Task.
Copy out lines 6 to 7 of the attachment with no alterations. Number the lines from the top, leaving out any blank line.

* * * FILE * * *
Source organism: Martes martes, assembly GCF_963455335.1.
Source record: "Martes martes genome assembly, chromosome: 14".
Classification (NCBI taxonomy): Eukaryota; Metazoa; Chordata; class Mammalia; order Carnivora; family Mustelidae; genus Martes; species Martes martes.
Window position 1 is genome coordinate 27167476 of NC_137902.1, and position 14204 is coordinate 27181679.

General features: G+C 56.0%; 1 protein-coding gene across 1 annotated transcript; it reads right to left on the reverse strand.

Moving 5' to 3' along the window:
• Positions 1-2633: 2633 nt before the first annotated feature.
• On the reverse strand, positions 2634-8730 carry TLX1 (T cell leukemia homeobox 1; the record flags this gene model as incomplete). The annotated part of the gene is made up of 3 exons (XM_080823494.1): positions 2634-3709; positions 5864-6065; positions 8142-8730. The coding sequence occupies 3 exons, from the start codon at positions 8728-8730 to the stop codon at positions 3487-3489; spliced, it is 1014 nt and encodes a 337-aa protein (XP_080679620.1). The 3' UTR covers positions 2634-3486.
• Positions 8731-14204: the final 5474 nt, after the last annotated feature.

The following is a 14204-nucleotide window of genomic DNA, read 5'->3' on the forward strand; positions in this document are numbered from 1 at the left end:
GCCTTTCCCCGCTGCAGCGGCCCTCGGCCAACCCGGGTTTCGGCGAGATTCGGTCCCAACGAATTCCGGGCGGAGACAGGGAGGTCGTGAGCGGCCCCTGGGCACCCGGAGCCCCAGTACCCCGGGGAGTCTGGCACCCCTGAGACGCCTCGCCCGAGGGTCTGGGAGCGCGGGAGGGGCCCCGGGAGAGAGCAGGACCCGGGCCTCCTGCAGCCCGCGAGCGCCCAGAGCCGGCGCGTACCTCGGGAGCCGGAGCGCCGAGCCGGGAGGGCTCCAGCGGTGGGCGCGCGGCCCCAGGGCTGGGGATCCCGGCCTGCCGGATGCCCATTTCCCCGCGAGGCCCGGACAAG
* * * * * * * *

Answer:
Moving 5' to 3' along the window:
• Positions 1-2633: 2633 nt before the first annotated feature.